|Publication number||US4900920 A|
|Application number||US 07/116,032|
|Publication date||Feb 13, 1990|
|Filing date||Nov 2, 1987|
|Priority date||Nov 10, 1986|
|Also published as||DE3638345A1, EP0267381A2, EP0267381A3, EP0267381B1|
|Publication number||07116032, 116032, US 4900920 A, US 4900920A, US-A-4900920, US4900920 A, US4900920A|
|Inventors||Helmut Federmann, Friedrich K. Levacher, Georg Noack, Anton Kraus|
|Original Assignee||Felten & Guilleaume Energietechnik Aktiengesellschaft|
|Export Citation||BiBTeX, EndNote, RefMan|
|Patent Citations (7), Referenced by (17), Classifications (11), Legal Events (4)|
|External Links: USPTO, USPTO Assignment, Espacenet|
The present invention relates to a device for measuring minute elongations by means of a light wave conductor-sensor and to an arrangement of such a device or structural parts whose elongations are to be monitored.
Light wave conductors (LWC), which term is equivalent to "sheathed optical fibers" have been already formed into and installed in various sensors. One of the most abundant groups of such sensors includes LWC-sensors for mechanical forces (such as tension-, stress-, or compression-, bending- and torsional forces), which make themselves apparent through changes in length (such as elongation, compressing strain or buckling, bending and twisting stress). The indication of such changes in length is the corresponding change in the light damping.
A prior art LWC-sensor for tension forces and its application for monitoring a bridge structure of prestressed concrete is described in German application DE-C2-33 05 234. In this known embodiment a light wave conductor is embedded in a tension proof wire of a fiber reinforced resin structure so that the wire can be monitored as to its tension, breakage or bending. For this purpose the LWC is enveloped in layer of synthetic material of a non-homogeneous structure; the LWC, the intermediate layer and the wire are mechanically firmly connected one to each other over the entire length thereof and the LWC is provided on both ends thereof with connectors for a light passage testing apparatus. The sensivity of this LWC tension sensor is further increased by winding at least one coil of a metal wire (steel wire) or of a glass fiber around the LWC to provide the non-homogeneous intermediate layer (DE-A1-35 26 966).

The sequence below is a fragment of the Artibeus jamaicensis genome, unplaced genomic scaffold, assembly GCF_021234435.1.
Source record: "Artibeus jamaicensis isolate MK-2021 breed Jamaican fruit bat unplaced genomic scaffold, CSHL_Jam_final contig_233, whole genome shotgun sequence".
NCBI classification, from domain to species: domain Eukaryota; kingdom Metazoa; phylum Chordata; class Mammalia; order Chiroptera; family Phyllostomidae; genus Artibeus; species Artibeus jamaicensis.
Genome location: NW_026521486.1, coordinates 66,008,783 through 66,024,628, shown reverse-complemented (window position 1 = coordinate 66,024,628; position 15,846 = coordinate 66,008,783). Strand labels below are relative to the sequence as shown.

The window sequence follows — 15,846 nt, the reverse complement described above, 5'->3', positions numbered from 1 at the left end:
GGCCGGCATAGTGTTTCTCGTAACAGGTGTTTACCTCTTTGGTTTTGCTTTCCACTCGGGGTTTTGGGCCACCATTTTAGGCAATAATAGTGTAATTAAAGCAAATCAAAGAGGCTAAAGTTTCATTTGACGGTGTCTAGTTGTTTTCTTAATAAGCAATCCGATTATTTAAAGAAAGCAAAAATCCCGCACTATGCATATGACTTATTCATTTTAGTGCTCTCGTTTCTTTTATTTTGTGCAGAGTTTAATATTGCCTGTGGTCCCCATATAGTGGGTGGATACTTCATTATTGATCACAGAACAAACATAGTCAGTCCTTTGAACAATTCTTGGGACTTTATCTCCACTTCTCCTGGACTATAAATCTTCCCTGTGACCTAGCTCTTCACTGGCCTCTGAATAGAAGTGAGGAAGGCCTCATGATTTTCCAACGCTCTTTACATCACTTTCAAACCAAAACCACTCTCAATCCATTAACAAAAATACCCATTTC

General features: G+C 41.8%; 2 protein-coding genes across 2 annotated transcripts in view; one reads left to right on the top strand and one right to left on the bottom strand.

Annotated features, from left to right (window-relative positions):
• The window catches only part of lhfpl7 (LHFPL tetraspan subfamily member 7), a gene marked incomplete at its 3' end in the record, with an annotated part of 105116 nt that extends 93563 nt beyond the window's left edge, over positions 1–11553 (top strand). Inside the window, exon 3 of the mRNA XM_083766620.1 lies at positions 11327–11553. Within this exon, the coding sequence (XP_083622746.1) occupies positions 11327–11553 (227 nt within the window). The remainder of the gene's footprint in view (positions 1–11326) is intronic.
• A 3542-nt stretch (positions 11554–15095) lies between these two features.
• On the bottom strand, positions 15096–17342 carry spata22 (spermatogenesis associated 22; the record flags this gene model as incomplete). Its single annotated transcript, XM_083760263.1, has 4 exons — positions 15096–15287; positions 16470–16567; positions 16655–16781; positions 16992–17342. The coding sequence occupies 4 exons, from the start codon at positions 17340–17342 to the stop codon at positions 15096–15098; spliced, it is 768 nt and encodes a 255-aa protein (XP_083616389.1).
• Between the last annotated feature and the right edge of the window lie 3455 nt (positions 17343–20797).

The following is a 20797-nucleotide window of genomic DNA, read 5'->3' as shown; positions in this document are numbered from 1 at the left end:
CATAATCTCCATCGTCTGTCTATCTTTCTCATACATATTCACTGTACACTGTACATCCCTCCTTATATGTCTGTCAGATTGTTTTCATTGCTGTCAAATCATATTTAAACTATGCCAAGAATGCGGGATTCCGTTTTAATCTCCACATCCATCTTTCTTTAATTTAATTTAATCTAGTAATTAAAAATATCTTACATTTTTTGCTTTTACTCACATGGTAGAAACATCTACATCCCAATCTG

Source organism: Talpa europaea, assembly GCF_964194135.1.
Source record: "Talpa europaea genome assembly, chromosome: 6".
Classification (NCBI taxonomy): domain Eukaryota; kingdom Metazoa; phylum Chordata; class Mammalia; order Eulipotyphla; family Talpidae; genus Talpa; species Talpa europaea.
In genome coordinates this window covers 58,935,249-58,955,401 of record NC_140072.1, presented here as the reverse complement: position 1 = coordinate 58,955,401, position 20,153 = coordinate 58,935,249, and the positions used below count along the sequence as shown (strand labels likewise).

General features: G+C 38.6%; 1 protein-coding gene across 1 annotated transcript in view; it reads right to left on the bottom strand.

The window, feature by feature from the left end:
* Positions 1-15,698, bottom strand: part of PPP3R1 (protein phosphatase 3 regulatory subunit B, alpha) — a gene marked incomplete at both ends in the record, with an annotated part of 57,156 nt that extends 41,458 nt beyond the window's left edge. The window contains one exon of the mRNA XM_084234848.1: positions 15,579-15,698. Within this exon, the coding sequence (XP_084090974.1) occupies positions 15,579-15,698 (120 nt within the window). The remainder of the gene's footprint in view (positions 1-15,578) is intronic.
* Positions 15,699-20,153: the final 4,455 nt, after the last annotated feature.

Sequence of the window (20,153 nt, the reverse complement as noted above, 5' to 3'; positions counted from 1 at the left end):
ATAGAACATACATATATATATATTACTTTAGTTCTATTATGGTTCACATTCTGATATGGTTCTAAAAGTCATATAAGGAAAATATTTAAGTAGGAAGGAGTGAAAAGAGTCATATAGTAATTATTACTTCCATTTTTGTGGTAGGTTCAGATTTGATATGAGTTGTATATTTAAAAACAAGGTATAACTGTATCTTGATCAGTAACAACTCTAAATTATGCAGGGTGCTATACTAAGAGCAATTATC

From the multitude of the different known LWC sensors only the following types will be mentioned; there are LWC sensors for small radioactive radiation doses whereby the light damping is an indication of the dose (DE-U1-82 18 823); and LWC-sensors for the electric current intensity whereby the Faraday effect is utilized as an indicator. For example, known is an optoelectronic current converter for measuring current in a high voltage cable which operates with Faraday effect in a monomode-LWC (Z. etz. volume 106 1985, 1160). Due to the Faraday effect the polarization plane or linear polarized light propagating (in the monomode-LWC) in the direction of magnetic field lines is rotated by the action of the applied magnetic field. To determine from the Faraday effect the current values, the LWC-sensor is coupled at one end thereof to a polarizer and a light source and at the other end thereof to an analyzer and an evaluation electronic.
The present invention belongs to the group of LWC-sensors for mechanical forces and its objective is to provide such a LWC-sensor which is capable of sensing the minimum elongations and is designed such that in connection with opto-electronic light emitting and light receiving devices detects deformations in the range of microns.
Another objective of this invention is to provide an arrangement of such LWC-sensors which is applicable for measuring elongations in structural parts.
In keeping with these objects and others which will become apparent hereafter, one feature of this invention resides, in a device for measuring minute elongations by means of a light wave conductor, in the provision of a polarization preserving, double refracting monomode light wave conductor which in order to create a LWC-phase sensor, is series connected at one end thereof with a polarizer and a light coupling and at the other end with an analyzer. A light beam from a light source is conducted into the polarizer and introduced through the coupler as a linear polarized light whose phase difference undergoes changes in response to changes in length of the light wave conductor. These phase difference changes are detected in a light receiver and evaluated in an electronic evaluation circuit.
The light wave conductor in the phase sensor of this invention has a particular structure for achieving a configuration double refraction. For example, the latter effect is achieved by enclosing a light wave conducting core (an optical fiber) into an elliptical sheathing or jacket which causes permanent anisotropic mechanical stress in the fiber. Alternatively, it is possible to enclose a light wave conductive core of elliptical cross-section into a round sheathing or jacket.
In still another modification, a round light wave conducting core is enclosed in an optically anisotropic jacket in such a manner that the refraction index of the jacket is different in two mutually perpendicular axes.
In a preferred embodiment of this invention, the light emitter is a laser or a laser diode and the light receiver is a photodiode; the electronic evaluation circuit has an input including a computer connected to the photodiode and an output part including a control for the laser.
In order to create an arrangement for continuous monitoring critical deformations and structural damages of construction parts of metal and synthetic compounds, the LWC-phase sensor is permanently and mechanically rigidly connected to the construction part or in the case of fiber reinforced structural parts of synthetic material is integrally embedded in the laminated structures. In this manner load deflections particularly of component parts for e.g. of an airplane, a machine tool or a bridge construction can be continuously monitored.